Out of the nursery into the college and back to the nursery; there's your intellectual pattern for the past five centuries or more (Bradbury, 26).

Beatty also mentions that as the population grew, minorities became more prevalent and were extremely sensitive. Citizens began to resent authors and critics ridiculing their superficial culture, so they stopped reading books altogether. The government then decided to establish the fireman institution and censor all literature in order to ensure a stable, happy society. Captain Beatty then elaborates on the importance of conformity and tells Montag that they are responsible for maintaining a happy society. Captain Beatty goes on to explain that censoring literature ensures that no one will be offended or unhappy and says their society's primary way of solving an issue is to burn and destroy it. He concludes by warning Montag that literature and the pursuit of knowledge will only make him feel "bestial and lonely" before saying,

We stand against the small tide of those who want to make everyone unhappy with conflicting theory and thought. We have our fingers in the dyke. Hold steady. Don't let the torrent of melancholy and drear philosophy drown our world (Bradbury, 30).

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In Fahrenheit 451, Beatty takes great pains to give reasons for burning books. What points can you make to his arguments?

One reason that they burn books is because they have content that offends the "minorities" in their civilization.  Everyone was offended by something in the books, so, burning them makes it so that people don't have to read "offensive" material.  For example, Beatty states, "Someone's written a book on tobacco and cancer of the lungs?  The cigarette people are weeping?  Burn the book."  So many people found something offensive that all books should just be burned so that people can be happy; and that is where the firemen come in.  And, this is true of our society. Today, books are banned from schools.  We have to be careful not to offend minority groups, and many of our laws, books, and media are centered around not offending them.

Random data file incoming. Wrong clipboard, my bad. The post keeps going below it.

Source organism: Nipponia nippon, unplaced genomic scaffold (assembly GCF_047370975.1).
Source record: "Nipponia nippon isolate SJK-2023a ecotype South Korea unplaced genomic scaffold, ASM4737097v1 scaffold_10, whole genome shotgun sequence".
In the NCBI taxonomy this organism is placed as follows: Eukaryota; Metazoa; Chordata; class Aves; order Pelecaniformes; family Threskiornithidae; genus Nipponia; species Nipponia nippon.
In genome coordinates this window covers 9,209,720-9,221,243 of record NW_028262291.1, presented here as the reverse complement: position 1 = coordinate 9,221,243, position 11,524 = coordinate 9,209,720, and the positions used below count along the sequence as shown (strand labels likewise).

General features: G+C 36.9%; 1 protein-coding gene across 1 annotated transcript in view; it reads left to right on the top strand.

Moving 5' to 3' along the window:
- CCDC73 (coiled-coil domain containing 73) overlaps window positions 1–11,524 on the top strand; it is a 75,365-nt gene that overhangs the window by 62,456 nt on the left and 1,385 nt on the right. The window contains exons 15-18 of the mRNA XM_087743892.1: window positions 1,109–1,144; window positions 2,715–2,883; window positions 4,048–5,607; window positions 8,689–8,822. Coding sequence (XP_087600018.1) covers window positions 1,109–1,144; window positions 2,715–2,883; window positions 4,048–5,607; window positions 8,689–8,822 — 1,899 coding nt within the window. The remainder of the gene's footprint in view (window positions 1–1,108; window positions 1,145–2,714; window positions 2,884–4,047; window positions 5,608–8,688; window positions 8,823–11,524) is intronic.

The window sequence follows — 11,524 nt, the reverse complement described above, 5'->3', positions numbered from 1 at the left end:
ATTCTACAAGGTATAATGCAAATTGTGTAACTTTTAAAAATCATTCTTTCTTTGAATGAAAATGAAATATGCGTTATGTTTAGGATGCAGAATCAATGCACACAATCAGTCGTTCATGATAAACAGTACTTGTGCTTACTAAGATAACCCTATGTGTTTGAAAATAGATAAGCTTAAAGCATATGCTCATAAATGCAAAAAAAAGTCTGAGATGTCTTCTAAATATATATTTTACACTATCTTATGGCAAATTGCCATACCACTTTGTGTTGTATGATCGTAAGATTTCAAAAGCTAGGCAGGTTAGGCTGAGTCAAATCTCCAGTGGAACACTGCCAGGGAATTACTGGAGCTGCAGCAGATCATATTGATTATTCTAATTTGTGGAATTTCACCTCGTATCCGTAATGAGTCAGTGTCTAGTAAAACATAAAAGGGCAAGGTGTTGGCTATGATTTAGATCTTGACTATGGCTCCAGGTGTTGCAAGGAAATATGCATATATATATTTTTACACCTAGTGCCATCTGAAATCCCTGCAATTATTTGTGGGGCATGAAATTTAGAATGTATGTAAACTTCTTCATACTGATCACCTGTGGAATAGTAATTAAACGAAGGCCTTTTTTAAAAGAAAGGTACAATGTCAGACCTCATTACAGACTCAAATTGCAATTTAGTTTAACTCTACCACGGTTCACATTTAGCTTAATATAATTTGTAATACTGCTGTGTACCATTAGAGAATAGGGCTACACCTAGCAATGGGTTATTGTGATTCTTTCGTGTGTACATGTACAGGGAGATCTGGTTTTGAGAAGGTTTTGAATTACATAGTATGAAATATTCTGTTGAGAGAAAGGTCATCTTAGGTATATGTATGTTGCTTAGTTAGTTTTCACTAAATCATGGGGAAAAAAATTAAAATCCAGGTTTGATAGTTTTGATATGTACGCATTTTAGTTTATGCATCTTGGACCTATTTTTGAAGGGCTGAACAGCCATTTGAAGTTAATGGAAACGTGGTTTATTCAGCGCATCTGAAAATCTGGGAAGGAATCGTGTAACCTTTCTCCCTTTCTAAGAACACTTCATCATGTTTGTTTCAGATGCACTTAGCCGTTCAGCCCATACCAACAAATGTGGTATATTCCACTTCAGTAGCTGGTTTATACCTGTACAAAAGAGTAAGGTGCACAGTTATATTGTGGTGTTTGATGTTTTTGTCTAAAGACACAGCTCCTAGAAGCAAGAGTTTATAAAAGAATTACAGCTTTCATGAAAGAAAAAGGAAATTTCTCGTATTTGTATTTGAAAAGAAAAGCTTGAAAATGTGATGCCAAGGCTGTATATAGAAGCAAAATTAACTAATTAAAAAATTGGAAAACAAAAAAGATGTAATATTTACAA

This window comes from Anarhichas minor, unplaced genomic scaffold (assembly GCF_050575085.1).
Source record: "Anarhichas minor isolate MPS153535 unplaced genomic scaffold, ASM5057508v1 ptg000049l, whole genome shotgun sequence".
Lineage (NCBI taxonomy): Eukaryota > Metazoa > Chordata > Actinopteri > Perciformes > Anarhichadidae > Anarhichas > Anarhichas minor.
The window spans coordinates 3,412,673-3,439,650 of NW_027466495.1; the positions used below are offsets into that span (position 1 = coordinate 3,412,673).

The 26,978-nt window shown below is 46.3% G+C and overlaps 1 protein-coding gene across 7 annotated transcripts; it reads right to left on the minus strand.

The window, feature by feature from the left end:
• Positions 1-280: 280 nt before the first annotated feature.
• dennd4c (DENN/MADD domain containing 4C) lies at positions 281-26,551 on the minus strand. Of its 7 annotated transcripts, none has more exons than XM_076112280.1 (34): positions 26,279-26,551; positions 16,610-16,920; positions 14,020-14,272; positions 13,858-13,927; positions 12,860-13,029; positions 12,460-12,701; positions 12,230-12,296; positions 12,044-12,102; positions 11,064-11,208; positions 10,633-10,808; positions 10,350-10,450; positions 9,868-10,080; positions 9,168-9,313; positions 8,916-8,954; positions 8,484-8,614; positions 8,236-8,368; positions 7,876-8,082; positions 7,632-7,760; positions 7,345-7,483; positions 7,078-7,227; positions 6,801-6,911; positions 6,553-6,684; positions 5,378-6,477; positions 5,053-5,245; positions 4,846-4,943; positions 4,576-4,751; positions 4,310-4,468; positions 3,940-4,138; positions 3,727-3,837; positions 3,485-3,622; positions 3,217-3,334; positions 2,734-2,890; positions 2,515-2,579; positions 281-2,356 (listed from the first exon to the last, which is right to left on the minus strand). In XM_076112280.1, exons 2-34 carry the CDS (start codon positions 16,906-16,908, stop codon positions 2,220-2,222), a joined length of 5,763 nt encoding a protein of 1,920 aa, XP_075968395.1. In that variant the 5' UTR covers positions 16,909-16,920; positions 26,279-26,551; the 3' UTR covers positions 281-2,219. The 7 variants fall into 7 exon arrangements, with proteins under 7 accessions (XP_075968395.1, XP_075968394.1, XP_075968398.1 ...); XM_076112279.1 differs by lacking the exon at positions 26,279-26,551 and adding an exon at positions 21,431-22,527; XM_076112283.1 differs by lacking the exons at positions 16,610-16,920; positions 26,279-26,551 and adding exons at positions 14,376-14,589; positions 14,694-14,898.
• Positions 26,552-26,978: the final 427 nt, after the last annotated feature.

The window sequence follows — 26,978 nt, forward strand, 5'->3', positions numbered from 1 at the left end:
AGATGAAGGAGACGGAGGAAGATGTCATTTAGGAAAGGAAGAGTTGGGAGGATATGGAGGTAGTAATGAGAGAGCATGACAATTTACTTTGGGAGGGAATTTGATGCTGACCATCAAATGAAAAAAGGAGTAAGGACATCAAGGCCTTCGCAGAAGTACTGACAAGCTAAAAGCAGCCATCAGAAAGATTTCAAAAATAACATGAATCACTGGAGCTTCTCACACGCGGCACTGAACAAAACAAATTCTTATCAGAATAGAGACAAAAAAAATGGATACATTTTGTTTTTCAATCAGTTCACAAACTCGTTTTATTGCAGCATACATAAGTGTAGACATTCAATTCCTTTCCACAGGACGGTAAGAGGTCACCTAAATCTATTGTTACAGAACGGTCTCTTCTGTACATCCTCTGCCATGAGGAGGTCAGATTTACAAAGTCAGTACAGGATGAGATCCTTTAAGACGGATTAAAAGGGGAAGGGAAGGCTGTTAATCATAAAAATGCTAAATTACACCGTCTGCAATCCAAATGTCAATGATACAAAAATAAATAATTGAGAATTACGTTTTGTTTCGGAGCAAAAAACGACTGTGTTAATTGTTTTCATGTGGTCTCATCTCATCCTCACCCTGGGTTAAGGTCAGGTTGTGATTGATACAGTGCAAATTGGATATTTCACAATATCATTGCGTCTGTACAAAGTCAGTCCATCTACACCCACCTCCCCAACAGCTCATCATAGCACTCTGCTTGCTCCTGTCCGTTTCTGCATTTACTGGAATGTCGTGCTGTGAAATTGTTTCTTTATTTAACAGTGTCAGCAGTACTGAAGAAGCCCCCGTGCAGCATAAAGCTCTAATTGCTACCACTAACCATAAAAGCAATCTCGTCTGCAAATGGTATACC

Beatty also states that their society burned books to try to make everyone equal, so as to make everyone feel better about themselves.  He states, "the word 'intellectual' became the swear word it deserved to be...you remember the boy in your own school class who was exceptionally 'bright'...and wasn't it this bright boy you selected for beatings...after hours?" This happens in our society too; smart kids don't answer questions so that they aren't labelled as a suck-up, being smart is socially uncool, and the stuff we teach in schools is slowly becoming more and more basic, in order to cater to everyone.

There are other reasons that Beatty states for burning books; one is because people simply stopped reading them at all.  This was fine with their government, because books produce "two sides to a question to worry him"; Beatty says it is better to just "give him one," so burn the book and give him the information he needs.  Books "give them...slippery stuff like philosophy or sociology to tie things up with.  That way lies melancholy" and revolution; so burn the books.  It is true that if you stay so busy stuffing your head full of useless facts (like "remembering the words to more popular songs"), then you have little time to read or care what is going on in the world.  It's easier NOT to read or think.

Those are just some ideas to get you started.  I hope they helped!

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What reasons do the firemen in Fahrenheit 451 give for burning books?